Study shows seafloor cobalt, nickel mining dramatically lowers battery metals environmental impact

Image: TMC March 2023

The Metals Company (TMC) on Tuesday released the results of a lifecycle assessment of the environmental impacts of the company’s NORI-D Polymetallic Nodule Project carried out by Benchmark Mineral Intelligence.

TMC’s project in the Clarion Clipperton Zone (CCZ) in the Eastern Pacific Ocean, between Hawaii and Mexico aims to bring online the planet’s largest undeveloped deposit of battery metals. The nickel, cobalt, manganese and copper are found in potato-sized rock-like nodules. 

The Benchmark study assessed, among others, the global warming potential, acidification, eutrophication, particulate matter formation and water consumption of mining, transport, processing and refining of the metals including an intermediate NiCuCo matte product and end-products nickel sulfate, cobalt sulfate and copper cathode. 

The comparison to producing the same metals via key land-based routes, including from Indonesian nickel laterites and mixed cobalt and copper sulfides and oxides mined in the Congo showed NORI-D performed better in almost every impact category.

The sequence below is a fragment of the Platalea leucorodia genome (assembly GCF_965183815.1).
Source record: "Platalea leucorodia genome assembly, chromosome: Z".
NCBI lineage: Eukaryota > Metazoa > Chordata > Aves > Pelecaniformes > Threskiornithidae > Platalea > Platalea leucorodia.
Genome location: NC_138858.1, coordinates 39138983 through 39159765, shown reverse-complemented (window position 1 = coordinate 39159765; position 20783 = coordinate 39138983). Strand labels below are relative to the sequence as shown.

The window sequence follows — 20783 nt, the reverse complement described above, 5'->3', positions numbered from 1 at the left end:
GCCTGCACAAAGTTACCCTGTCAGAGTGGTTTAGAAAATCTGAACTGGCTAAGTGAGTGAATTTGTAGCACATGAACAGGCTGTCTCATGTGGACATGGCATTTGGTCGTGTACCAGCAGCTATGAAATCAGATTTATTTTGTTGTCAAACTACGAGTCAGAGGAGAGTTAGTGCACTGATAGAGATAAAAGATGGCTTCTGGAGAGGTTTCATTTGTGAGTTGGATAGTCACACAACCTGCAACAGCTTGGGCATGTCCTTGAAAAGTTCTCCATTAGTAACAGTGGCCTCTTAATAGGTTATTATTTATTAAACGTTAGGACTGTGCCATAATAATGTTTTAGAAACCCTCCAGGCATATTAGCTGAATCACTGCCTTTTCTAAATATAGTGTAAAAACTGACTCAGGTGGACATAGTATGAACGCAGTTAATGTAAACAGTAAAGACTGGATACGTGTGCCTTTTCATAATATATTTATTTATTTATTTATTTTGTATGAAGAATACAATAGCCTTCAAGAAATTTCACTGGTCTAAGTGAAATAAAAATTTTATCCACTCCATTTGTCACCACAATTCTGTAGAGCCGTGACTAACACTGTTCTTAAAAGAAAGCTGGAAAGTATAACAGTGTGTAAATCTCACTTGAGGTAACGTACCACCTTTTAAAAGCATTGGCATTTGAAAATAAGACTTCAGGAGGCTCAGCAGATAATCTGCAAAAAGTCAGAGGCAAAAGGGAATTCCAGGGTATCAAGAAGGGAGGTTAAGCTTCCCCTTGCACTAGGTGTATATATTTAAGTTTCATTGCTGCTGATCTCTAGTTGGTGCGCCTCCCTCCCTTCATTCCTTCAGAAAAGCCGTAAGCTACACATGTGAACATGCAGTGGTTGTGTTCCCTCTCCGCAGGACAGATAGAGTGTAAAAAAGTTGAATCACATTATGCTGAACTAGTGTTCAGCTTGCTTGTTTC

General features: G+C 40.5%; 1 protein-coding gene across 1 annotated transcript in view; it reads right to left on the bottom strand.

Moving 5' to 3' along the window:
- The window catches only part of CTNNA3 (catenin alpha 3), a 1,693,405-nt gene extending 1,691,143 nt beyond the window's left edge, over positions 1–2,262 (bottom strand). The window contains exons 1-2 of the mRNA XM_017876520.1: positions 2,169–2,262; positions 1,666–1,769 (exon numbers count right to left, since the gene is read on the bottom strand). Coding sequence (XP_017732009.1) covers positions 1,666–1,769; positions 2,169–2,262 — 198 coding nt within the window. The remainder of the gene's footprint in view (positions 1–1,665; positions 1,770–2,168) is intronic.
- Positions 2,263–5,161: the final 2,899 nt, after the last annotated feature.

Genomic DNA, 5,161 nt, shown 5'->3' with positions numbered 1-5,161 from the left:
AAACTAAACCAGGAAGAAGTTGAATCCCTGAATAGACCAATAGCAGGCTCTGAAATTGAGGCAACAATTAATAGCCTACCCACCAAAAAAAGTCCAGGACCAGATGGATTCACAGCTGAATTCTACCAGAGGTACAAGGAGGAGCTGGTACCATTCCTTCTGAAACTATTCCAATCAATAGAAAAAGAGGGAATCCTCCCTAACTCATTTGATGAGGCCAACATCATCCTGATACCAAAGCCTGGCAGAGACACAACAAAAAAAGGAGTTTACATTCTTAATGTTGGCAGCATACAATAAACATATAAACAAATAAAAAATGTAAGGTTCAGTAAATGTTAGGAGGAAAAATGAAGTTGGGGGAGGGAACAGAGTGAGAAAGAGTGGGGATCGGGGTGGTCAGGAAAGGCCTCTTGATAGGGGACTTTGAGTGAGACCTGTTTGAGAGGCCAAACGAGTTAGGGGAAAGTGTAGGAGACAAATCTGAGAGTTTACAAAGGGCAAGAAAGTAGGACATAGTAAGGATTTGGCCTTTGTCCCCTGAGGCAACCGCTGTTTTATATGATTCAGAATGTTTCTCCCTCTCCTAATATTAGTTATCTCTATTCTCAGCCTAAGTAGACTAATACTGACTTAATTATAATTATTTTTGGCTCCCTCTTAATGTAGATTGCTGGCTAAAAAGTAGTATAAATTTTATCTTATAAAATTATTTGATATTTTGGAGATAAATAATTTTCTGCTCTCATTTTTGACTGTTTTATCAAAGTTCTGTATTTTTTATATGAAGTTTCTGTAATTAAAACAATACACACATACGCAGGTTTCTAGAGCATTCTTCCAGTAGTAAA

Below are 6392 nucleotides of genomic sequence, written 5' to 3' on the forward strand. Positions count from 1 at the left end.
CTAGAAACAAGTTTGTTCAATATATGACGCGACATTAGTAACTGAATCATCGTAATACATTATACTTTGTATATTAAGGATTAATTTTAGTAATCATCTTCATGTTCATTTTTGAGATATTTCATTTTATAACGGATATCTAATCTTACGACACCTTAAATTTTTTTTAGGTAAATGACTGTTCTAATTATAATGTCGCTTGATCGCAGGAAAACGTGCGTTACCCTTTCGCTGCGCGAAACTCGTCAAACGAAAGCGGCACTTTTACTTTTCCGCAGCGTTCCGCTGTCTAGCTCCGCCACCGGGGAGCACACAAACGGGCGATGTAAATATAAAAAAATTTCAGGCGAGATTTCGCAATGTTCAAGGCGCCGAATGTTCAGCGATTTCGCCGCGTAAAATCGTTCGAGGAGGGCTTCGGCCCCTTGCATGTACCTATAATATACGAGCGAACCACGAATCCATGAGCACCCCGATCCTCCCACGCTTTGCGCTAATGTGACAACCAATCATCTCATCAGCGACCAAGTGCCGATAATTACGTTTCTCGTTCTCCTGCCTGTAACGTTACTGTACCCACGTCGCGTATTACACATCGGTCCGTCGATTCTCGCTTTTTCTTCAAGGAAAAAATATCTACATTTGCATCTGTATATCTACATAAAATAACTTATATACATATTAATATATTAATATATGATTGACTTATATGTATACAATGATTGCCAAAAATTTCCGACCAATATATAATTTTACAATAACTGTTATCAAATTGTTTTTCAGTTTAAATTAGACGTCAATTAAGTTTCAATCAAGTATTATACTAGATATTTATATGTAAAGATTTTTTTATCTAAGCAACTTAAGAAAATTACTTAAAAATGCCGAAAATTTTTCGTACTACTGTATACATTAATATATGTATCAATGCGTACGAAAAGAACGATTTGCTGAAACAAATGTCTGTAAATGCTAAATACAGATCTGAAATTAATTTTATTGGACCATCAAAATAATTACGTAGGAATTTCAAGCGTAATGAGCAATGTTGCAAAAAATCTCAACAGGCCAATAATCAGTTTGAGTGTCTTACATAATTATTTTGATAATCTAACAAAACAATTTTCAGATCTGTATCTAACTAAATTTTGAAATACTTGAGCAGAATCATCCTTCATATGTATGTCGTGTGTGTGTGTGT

Currently the DRC is responsible for some 70% of global cobalt production, while Indonesia’s share of nickel output has grown to over 40%. NORI-D only underperforms when it comes to global warming potential and water consumption of cobalt sulfate from one land-based route from the DRC refined in China. 

When it comes to nickel production the comparative impacts are particularly dramatic – the study found that Vancouver-based TMC’s nickel sulfate product would outperform not just Indonesian nickel but all other key land-based production routes, lowering emissions by between 70-80% on average, including with 70% lower global warming effects.

The full LCA report can be downloaded here and a summary document here.

New seabed mining code

The International Seabed Authority (ISA) has been working on a framework for deep sea mining since 2014 and is set to issue its approved mining code within months

It is estimated that 21 billion tonnes of polymetallic nodules are resting on the ocean floor in the CCZ. Almost 20 international mining companies have contracts to explore the region which collectively span an area of 1.28 million km2, with 1.97 million km2 of the region also under protection. Accounting for 90% of all nodule exploration activity, the area is considered the most prolific area for ocean mining. 

TMC through its subsidiaries holds exploration and commercial rights to three polymetallic nodule contract areas in the CCZ regulated by ISA and sponsored by the governments of Nauru, Kiribati and the Kingdom of Tonga.

Millions of years old, the nodules grow by absorbing metals from the seawater, expanding slowly around the core of a shell, bone, or rock.